Guest blogger and aspiring filmmaker, Funmi Adetola has made numerous short films and writes film reviews for fun.
He reviewed the short films from our collection Shorts at Home: Volume 1.
The short films Perfect, As It Was, the art of the morning, L’homme de la Maison / Before Me, and Andre the Anti-Giant, screens on May 15th, 2020 thanks to the generosity of our participating filmmakers: Karim Ayari, Kim Saltarski, Blake Garbe, and Nathan Hauch. Click here more information.
L’homme de la Maison / Before Me (dir: Karim Ayari)
There is a sad truth about social intolerance. It isn’t a natural thing that people have; it is taught. Before Me explores this with its bilingual tale of a young boy named Mathis, who is becoming increasingly influenced by the xenophobic worldview of his father once his mother begins to date her Muslim neighbor.
The story contained such complex ideas for only a 16-minute short film. I wasn’t sure where it was going. At first, it looked like the perspective of a child once a divorced parent begins to date someone else, but that changes once you realize when Mathis doesn’t like him. The message becomes quick clear in whatever language the characters communicate in.
I applaud the filmmaker’s take on such a difficult subject matter. It was so captivating, and it is such to stick with you long after you watch it. A standout sequence was the introduction monologue with the time cuts and the camera footage the mom capture. Such a creative way to flip the slightly optimistic tone with a hard-hitting family drama.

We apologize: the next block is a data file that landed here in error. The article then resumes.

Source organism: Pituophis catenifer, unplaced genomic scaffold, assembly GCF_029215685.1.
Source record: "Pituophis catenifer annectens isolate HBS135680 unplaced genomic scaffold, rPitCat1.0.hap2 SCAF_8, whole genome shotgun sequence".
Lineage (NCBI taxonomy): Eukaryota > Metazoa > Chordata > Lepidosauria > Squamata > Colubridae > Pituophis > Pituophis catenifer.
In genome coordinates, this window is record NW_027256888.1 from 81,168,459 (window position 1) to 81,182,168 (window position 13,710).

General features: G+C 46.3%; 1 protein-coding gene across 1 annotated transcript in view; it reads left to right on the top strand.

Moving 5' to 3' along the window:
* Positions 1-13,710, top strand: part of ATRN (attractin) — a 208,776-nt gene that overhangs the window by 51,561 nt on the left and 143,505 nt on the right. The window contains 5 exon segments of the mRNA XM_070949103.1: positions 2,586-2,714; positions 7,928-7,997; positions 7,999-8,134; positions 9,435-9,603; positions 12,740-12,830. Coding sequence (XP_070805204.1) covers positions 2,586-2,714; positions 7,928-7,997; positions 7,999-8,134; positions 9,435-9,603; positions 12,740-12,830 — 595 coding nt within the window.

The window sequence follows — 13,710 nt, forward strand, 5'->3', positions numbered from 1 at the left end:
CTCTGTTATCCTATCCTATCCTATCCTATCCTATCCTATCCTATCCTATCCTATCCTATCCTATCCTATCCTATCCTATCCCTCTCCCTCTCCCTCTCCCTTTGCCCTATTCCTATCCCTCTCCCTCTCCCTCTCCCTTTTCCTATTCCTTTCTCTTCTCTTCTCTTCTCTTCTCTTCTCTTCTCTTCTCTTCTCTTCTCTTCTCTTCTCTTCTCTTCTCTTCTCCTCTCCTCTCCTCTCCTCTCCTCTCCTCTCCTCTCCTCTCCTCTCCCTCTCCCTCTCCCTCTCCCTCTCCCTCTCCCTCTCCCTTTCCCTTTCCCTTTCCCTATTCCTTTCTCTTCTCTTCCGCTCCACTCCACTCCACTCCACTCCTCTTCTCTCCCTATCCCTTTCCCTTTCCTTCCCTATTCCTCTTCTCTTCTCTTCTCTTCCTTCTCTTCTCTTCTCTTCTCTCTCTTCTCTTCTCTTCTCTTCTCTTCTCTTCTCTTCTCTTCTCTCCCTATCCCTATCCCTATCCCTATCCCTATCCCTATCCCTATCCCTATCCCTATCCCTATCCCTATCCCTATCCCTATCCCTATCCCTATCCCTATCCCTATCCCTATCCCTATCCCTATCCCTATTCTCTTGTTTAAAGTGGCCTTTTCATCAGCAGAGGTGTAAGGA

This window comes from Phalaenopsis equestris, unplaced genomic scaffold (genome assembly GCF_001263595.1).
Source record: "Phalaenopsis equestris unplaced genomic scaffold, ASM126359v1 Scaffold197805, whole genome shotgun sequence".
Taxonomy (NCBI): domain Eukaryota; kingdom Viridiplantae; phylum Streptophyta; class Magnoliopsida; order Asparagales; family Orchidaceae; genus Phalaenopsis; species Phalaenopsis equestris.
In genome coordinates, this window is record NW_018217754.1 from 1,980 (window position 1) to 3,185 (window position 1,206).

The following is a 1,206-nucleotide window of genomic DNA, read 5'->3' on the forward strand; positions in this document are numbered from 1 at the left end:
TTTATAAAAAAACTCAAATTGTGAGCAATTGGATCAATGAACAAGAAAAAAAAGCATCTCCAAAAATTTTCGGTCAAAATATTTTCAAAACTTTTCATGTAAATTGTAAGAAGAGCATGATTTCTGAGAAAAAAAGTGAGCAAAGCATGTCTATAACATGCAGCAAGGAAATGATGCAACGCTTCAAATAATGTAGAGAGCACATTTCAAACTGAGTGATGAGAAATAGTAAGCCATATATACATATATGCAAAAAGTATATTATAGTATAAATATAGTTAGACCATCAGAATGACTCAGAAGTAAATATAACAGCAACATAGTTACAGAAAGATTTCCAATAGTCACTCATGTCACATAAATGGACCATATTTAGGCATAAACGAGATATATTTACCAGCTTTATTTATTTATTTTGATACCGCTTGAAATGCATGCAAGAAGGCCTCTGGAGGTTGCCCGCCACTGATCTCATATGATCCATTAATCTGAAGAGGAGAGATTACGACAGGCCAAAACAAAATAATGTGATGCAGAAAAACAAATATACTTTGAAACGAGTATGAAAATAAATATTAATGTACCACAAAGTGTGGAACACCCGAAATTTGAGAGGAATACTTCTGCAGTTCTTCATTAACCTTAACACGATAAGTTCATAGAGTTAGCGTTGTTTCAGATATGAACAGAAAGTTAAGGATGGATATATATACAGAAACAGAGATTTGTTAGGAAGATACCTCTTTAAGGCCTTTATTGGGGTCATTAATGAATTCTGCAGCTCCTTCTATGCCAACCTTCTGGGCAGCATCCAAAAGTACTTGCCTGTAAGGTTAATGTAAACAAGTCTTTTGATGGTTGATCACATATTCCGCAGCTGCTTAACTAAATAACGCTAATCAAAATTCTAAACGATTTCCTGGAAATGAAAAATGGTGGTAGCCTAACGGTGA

Our perception of other people, good or bad, isn’t an accurate reflection of who they are. This short nailed the message on the head without being too preachy about it, which is a rarity as the filmmakers chose to believe the audience will understand. Just a captivating film. Excellent.
Andre The Anti-Giant (dir: Kim Saltarski)
This short documentary details the life of Andre H. Arruda, an up and coming comedian who suffered from morquio syndrome, leaving him 3 feet tall and limited walking ability. From the age of four, Andre knew that he wanted to be a comedian, and set out to make it happen. His dark sense of humor may seem offputting at first, but his bubbly personality and infectious energy, I found it to be quite engaging.
We are treated to some of his standup acts, provoking big laughs from the crowd. In between, we are given confessions to several of his friends and his health care workers talking about him being such an inspirational figure in their lives.
It’s not all fun and games. After a surgery that could have left Andre paralyzed from the waist down, Andre goes through the long journey of having to learn to rewalk and have to readapt to living by himself again. Instead of letting it get him down, he humbly embraces his limitations, and plows forward, letting it inspire his creativity and his comedy act. If you require inspiration, this short is highly recommended.
As It Was (dir: Blake Garbe)